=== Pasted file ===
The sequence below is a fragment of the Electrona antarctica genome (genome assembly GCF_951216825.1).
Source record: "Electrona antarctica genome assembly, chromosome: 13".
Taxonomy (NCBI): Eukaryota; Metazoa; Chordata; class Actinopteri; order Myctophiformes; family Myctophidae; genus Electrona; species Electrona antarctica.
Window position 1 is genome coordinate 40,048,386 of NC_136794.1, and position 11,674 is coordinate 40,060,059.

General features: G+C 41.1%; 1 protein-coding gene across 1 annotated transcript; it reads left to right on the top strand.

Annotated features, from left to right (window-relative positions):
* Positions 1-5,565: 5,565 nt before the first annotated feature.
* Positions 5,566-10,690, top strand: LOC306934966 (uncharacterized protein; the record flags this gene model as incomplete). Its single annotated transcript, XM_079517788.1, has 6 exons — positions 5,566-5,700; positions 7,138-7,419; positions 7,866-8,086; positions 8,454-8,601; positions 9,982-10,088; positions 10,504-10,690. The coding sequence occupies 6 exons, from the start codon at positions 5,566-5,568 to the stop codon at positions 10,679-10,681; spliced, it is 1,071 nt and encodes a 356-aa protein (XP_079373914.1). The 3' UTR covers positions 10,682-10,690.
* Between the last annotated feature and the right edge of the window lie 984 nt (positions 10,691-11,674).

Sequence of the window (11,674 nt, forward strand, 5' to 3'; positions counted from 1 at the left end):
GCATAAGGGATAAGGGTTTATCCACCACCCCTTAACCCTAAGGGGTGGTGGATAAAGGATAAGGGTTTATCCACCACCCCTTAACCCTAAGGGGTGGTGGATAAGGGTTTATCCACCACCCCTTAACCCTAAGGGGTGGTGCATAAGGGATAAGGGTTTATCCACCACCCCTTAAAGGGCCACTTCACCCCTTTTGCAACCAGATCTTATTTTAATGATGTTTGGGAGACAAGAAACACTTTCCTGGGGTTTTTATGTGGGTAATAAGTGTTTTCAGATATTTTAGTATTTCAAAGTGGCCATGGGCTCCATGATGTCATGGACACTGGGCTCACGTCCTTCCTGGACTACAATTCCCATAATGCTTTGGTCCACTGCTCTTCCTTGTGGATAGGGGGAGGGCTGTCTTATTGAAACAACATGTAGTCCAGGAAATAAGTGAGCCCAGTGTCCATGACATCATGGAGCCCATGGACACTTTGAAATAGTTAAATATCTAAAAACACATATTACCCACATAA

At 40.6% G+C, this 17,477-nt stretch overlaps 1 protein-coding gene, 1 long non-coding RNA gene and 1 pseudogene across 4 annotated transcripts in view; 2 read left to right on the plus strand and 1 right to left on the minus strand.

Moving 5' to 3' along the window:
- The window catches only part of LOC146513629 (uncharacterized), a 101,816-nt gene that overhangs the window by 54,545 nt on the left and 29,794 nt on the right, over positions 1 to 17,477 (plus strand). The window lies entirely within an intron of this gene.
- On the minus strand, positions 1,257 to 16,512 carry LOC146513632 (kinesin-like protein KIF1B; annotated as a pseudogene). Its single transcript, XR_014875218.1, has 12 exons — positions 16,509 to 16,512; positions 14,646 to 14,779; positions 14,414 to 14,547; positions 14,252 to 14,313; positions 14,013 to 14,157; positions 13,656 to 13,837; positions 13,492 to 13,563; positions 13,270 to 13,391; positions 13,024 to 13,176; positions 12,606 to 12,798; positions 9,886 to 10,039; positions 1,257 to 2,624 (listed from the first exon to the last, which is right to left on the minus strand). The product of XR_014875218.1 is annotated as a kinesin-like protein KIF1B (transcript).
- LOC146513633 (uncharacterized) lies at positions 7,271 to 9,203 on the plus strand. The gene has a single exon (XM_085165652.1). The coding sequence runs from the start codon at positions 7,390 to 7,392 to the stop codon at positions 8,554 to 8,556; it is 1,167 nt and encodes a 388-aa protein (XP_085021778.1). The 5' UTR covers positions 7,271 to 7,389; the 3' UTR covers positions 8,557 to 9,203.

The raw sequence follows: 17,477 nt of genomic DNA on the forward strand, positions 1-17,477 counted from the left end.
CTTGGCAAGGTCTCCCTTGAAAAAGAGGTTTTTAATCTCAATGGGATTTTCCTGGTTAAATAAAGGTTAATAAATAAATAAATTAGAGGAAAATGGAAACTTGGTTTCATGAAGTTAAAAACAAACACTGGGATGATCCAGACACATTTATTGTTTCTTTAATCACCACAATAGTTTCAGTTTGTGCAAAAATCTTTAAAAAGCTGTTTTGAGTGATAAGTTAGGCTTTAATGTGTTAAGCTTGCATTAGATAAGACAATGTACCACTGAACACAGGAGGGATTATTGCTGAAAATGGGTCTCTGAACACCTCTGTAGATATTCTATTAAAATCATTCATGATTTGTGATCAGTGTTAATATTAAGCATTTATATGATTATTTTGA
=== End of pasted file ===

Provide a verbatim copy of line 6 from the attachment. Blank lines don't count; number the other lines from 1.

Annotated features, from left to right (window-relative positions):